“Religious distress is at the same time the expression of real distress and the protest against real distress. Religion is the sigh of the oppressed creature, the heart of a heartless world, just as it is the spirit of a spiritless situation. It is the opium of the people. The abolition of religion as the illusory happiness of the people is required for their real happiness. The demand to give up the illusion about its condition is the demand to give up a condition which needs illusions.”
Karl Marx, Critic of Hegel philosophy of Right.
I am currently recovering from surgery. Prior to my surgery, I had no experience with narcotics or in Marx’s choice word opium. I remember returning home the same day after my surgery and writhing in pain with no one around to help. The pain was so intense that I could not answer phone calls because I had left my phone on the dresser away from the bed. So I took two tablets of the oxycodone 5-325 given to me at the hospital, man did it feel so good after few minutes! The bed felt unusually warm and cozy to the point that I forgot I had just had surgery. I remember narrating this experience to my friend and she said, “Blessing you were high, that’s what was happening to you.” I had no idea that that’s what being high translates to (no wonder it is a controlled substance), man it felt so good!!! But after about six hours the reality settled in as the pain resurfaced.
If you know a little about philosophy, agnosticism, or atheism you must have heard this quote, “religion is the opium of the masses (people).” This quote when read in exclusion of the entire quotation would suggest that Karl Marx was against religion. But was he really? Let’s look at the quote as a whole. “Religious distress is at the same time the expression of real distress and the protest against real distress.”
It seems to me that Karl admits that people are in distress and religion offers them comfort in the same way people who are physically going through pain from injuries or in my own case surgery receive temporal relief from narcotics (opium). To Karl, religion is the protest against the real distress. What is the real distress that Marx has in mind? Is it not the existing economic and political structures that cause suffering to the masses and disenfranchise the poor in our society?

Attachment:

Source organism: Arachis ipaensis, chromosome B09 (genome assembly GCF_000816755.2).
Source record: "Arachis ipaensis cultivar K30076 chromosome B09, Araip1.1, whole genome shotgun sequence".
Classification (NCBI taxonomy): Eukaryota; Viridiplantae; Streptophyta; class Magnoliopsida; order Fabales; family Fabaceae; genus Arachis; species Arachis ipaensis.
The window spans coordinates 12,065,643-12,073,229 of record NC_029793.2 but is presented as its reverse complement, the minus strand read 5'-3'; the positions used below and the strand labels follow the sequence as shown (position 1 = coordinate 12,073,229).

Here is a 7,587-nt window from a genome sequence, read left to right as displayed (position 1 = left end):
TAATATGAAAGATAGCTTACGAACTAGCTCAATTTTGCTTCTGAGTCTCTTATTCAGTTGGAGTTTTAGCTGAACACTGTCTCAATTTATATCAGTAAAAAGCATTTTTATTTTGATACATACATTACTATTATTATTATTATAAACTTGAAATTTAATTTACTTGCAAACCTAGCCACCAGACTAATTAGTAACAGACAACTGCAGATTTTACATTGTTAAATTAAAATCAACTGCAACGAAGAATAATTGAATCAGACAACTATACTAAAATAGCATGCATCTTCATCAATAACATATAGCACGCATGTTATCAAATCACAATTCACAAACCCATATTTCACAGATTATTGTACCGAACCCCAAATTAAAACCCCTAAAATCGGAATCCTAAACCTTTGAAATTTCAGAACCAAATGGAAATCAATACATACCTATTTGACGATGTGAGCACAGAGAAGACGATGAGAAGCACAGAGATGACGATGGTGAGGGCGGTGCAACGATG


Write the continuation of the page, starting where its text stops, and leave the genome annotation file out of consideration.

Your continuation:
The second part of the quote recognizes religion as “the sigh of the oppressed creature and heart of the heartless world.” Let’s assume that Karl’s use of the word religion is in the context of organized religion or institutionalized faith (I am arguing that religion could but not solely refer to institutionalized faith). He admits that it is a sigh (of relief?) of the oppressed creature. It seems to me that Marx is saying that the purpose of religion is to create relief for the poor and oppressed through it’s creation of illusory fantasies for these disenfranchised people.
I will argue that he was irate about the political and economic systems in place that hinder the poor from achieving true happiness in this present world of form. Religion then says to the masses; it’s okay, do not worry, this world is not all there is. Do not worry about this transient world, its wickedness and indifference to true virtue and happiness because you will find happiness in the life to come.
Karl concedes that people are in distress and religion provides comfort or alleviates the pain in a similar fashion as narcotics would provide temporary relief to those who are going through physical pain. What I find fascinating is that Karl recognizes that opiates do not heal the physical injury in the same way that religion whether organized or existential does not resolve the underlying causes of people’s pain and suffering. Instead, religion helps them to explore why they are suffering and helps them to look to an imaginary future, where pain and suffering would be completely eradicated. A future where the King of righteousness will return and establish His rule in our world. A future where there would be no more sickness, oppression, war, poverty, and dying. A future, where in the words of the Prophet Isaiah, the shroud that covers all people would be removed.
Although, it would be misleading for me to insinuate that Marx did not have disgust for organized religion, but when this quote is considered in it’s entirety, it seem to me that he inadvertently uses religion as a polemic to the temporary relief obtained from the unjust political and economic system that enslave and constantly keep the less privileged in perpetual poverty by policies which offer them temporary relief. That Marx is not entirely against religion could be seen in the resulting Liberation theology by the Latin American theologians, that utilized Marx’s analysis of religion as a critique of the economic injustice against the poor. What do you think about my thoughts about this quote?